In this study, 37.9% of the hikikomori had a previous history of psychiatric treatment, which suggests that mental health comorbidities are prevalent in the hikikomori. The higher proportion of hikikomori who are dependent on medication is also alarming. These findings indicate that psychiatric treatment does not guarantee social participation. We were unable to clarify if such dependency on medication is driven by existing psychiatric disorders, but we also cannot ignore the fact that the hikikomori symptoms may be related to the psychological factors associated with the treatment process, communication, and use of prescribed medications. Our data raise the simple question of “can psychiatric treatment elevate the hikikomori symptoms?” In the treatment guidelines for hikikomori, physicians are advised to carefully consider possible psychiatric diagnostic options (1), and in view of the fact that there is no evidence for whether psychiatric treatment promotes or prevents hikikomori, we suggest that a psychiatric treatment plan should be considered more carefully.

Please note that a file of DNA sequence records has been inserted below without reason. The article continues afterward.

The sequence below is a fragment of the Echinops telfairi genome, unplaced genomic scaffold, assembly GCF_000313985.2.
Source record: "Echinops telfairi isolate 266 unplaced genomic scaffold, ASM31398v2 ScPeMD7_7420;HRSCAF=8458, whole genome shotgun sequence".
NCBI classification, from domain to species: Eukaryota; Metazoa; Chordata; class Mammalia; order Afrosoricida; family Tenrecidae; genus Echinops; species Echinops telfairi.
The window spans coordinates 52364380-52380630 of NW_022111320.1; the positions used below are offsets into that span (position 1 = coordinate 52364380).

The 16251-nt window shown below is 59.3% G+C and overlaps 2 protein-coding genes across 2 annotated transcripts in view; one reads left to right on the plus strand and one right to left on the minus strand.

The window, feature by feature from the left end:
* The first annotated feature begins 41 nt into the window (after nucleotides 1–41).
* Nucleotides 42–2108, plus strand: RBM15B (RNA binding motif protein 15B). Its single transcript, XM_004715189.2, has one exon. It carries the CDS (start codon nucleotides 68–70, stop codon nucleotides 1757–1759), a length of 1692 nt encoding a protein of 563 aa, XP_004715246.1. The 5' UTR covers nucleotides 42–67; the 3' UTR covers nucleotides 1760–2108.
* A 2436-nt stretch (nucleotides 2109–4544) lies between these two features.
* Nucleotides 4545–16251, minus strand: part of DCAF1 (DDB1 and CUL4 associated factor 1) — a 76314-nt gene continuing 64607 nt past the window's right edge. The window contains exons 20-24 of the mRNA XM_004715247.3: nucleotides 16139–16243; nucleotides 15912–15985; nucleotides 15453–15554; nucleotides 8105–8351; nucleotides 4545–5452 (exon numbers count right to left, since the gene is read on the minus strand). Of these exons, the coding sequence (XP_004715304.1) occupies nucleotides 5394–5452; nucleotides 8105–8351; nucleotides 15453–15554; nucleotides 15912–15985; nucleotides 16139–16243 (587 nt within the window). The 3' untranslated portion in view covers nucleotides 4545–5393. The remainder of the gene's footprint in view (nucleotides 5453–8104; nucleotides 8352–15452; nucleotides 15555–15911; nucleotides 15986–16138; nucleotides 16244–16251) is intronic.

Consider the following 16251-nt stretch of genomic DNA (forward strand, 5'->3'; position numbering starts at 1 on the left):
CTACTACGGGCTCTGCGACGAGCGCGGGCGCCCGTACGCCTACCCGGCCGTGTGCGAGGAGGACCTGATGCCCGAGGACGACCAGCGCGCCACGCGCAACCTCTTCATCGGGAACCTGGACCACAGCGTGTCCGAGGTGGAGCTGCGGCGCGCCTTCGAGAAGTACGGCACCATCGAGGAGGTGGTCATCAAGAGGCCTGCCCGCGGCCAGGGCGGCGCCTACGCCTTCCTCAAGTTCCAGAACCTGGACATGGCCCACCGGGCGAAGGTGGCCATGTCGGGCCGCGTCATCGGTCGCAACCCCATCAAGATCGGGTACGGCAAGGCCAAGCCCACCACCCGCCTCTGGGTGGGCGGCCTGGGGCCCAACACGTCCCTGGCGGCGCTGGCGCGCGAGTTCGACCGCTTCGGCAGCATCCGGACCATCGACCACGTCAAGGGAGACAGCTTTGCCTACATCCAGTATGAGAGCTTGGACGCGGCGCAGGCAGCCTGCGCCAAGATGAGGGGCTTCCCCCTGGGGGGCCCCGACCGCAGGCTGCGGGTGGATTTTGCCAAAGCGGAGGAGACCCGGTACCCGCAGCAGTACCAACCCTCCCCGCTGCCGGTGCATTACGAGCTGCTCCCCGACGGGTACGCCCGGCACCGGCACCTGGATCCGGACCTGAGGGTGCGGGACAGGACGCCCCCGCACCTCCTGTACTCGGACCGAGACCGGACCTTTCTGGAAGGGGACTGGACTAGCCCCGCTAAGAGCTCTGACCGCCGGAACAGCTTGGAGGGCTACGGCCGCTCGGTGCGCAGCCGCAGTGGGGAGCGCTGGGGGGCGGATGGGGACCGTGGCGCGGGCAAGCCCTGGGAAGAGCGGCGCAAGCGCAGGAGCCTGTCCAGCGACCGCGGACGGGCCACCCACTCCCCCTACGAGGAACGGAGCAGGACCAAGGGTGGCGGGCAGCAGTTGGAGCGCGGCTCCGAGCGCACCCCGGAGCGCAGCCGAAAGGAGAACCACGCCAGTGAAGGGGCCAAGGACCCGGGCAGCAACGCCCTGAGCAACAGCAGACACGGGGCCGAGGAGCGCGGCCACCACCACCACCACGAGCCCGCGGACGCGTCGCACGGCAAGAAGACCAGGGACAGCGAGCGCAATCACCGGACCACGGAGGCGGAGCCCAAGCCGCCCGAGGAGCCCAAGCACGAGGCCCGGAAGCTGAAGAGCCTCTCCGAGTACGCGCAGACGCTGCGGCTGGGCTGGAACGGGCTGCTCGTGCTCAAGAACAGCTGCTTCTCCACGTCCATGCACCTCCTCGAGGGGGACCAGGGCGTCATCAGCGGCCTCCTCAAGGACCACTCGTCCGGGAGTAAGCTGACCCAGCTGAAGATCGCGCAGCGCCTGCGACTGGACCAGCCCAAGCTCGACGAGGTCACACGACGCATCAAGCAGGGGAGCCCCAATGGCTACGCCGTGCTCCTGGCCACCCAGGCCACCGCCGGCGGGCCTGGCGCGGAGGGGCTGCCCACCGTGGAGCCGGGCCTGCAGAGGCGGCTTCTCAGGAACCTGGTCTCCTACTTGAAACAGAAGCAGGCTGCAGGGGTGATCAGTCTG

Other Characteristics of Hikikomori
Are There More Men Than Women Who Are Hikikomori?
Our study provides the first epidemiological evidence of sex differences in hikikomori, which echoes the mainstream idea that there are more hikikomori men than women (5). In contrast, Koyama et al. did not find a significant difference between men and women who had identified themselves as having a lifetime prevalence of hikikomori (2). However, as the sample in Koyama’s study (2010) was people who had recovered from hikikomori, it does suggest that women tend to recover from the hikikomori situation better than men. By contrast, Yong et al. found no significant differences between the prevalence of hikikomori in men and women in rural areas (30). The current evidence is still limited regarding whether there is a gender difference in becoming hikikomori. More studies need to be conducted, and their results should be interpreted with extra caution, considering the characteristics of the samples.